“We serve people first and foremost as members of society,” says Daryn Richardson, the local nonprofit’s services development director. “Only secondarily do we see them as persons with disabilities, as persons with special needs.”

VODEC provides day programs, employment programs, and residential programs that are designed to meet most every need in helping individuals and communities reach their full potential through inclusion.

Originally known as the Vocational Development Center, VODEC today serves over 500 individuals with intellectual, developmental, and other disabilities.

“The core of our mission is to recognize each and every person’s full potential as just that—a person with unlimited potential,” says Richardson. “It’s the most basic of starting points in our thinking, and we want the community to think the same way. After all, these are our sons, our daughters, our neighbors, our friends.”

The nonprofit offers a robust slate of programs. The business services unit offers packaging, assembly, shrink-wrapping, and other services staffed by VODEC’s people. Activities programs include dining out and trips to parks, museums, and other places of interest. Additional initiatives are aimed squarely at the idea that we are all social beings. Such topics as how to meet new friends, strategic thinking and problem solving skills, stranger danger, and understanding boundaries help open doors to a broader, richer world for all.

Creativity was the buzzword the day Omaha Magazine visited VODEC.

“WhyArts is here today (see related story on page 111) so they encountered a room full of artists,” says Richardson. “Sure, they also happen to be persons with disabilities, but today they are artists. We want to give them every opportunity to be themselves and experience life in new and rewarding ways. Tomorrow and next week and next month they will be something else, but today they are artists.”

VODEC's Pam Wyzykowksi with Greg Foster

Visit vodec.org for additional information.

Joslyn Art Museum Docents

February 25, 2013 by
Photography by Bill Sitzmann

If you don’t know the names, you recognize the faces. Visitors to Joslyn Art Museum on 24th and Dodge streets enjoy the tours offered by well-trained docents, and aficionados have their favorite guides. Surely, the face at the top of that list belongs to Norma Fuller. Last year she led well over 100 tours, and she’s been at it since 1970.

“I love it here,” she says simply. In addition to the Education Department, museum areas that have felt the “Norma touch” include the Board of Governors, Acquisition Committee, and Joslyn Art Museum Association (JAMA). Norma and husband Jim will be moving to Wyoming this spring; to say she’ll be missed is a monumental understatement.

When Fuller answered a newspaper ad for Joslyn docents 42 years ago, there was no Department of Education. Art enthusiasts planned tours among themselves over lunch, sharing tips, information, and friendship. She’d arrived three days prior, in tears over leaving Washington, D.C., a Masters in Art History program at Georgetown University, and studio classes at the Corcoran. What she found at Joslyn was “an oasis.”

“The Docent Program has so much to offer,” she says. Ask any of the docents, and their responses will be similar: The program inspires a love of art and learning, and a desire to share that passion with others; camaraderie; special opportunities and activities, plus discounts in the museum shop and cafe.20130116_bs_1058 copy

Susie Severson, Director of Adult Programs (including docent training), says, “In many respects, docents are the ‘face’ of the Museum—often the first warm welcome, the first smile, the first impression visitors have to the Museum and its collections. Last year—a record-setting year in terms of attendance—Joslyn docents conducted over 1400 individual tours. Within the past six months alone, they served over 7200 visitors. This quick reflection on the numbers confirms the docents’ role as amazing public servants. They are respected beyond measure.” But she cautions that it is a serious commitment. Candidates must complete a two-year series of classes in art history, touring techniques, and the Joslyn collection. Information and a downloadable application form (deadline August 23) are available at the website.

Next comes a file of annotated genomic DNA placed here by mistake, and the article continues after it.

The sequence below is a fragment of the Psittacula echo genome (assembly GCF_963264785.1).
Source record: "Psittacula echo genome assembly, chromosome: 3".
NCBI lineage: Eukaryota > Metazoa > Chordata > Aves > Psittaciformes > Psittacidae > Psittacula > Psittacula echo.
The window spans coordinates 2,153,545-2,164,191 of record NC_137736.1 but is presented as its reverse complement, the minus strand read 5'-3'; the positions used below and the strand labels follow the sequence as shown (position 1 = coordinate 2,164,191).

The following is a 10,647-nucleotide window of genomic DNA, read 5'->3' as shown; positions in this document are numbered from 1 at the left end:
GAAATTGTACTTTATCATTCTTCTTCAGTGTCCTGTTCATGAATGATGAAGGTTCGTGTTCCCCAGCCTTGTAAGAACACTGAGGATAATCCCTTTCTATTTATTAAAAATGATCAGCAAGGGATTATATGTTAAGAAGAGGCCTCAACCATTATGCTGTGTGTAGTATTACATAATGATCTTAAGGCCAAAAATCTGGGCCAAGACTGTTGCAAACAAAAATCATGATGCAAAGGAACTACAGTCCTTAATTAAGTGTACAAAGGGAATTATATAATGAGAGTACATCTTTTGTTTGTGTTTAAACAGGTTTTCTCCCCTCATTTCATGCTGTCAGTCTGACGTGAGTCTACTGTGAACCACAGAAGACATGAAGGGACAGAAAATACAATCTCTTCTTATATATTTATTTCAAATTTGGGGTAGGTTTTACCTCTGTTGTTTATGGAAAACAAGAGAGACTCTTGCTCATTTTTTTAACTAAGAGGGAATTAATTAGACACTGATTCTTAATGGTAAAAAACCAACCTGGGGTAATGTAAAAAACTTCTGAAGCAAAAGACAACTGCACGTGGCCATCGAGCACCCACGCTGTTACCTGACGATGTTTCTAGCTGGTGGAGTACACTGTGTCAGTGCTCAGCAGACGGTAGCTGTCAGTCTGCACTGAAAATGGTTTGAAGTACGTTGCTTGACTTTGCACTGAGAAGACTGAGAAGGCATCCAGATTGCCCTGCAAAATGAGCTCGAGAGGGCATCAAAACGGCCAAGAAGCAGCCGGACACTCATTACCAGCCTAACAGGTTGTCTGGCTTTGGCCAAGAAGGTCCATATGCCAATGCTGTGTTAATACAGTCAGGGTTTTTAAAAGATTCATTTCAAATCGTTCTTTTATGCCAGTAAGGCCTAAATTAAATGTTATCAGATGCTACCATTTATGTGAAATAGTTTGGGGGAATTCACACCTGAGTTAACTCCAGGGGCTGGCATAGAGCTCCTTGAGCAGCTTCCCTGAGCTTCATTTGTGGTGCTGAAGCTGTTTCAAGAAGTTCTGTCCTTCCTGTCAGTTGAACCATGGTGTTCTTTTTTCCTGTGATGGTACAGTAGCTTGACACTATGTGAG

Sharon Jackson learned firsthand the challenge and the rewards during her second year of training. She’d chosen to study an 18th-century painting by Peyron but was disheartened to find what little information she could was in French. Remembering that Fuller offered a tour in French, she asked for help. Though the two had never met, Fuller translated the primary document, reviewed Jackson’s paper, and offered tips for its presentation. “She went way beyond expectations,” says Jackson. “She became a mentor.” Fuller responded, “That’s what docents do; we help each other.”

Docents bring varied backgrounds to the program, so you’re sure to find someone who can pronounce Danish names, explain lithography, or connect an art style to its political environment. Most docents relish study. Jane Precella, Joslyn’s retail manager, says, “I’ve seen Norma in the cafe studying for a tour like a grad student cramming for an exam.” Yet there’s variety in preparation, too. One docent always watched Saturday morning TV so that she was up on the latest superheroes.

“She went way beyond expectations. She became a mentor.” – Sharon Jackson, Joslyn Art Museum docent

Creative expression is another perk of the program. Docents delight in tailoring a tour, step by step, as they listen to their particular group, and some docents develop customized tours. Fuller has found special satisfaction in two adult programs, Art Encounters and Visualizing Literature Book Club. “Making just the right connection is as euphoric to me as making just the right brush stroke,” she says.

As Fuller’s time of making her mark on the Joslyn nears an end, Director Jack Becker comments, “Norma is a remarkable and talented person who for over 40 years has shared her love, passion, and knowledge of the visual arts to literally thousands and thousands of lucky individuals. Omaha owes her a huge thanks, and Joslyn Art Museum will miss her talent and inspiration.”

The next time you take a tour at Joslyn, put a name with the face and enjoy the unique perspective your docent brings to the tour. You’ll never get another just like it.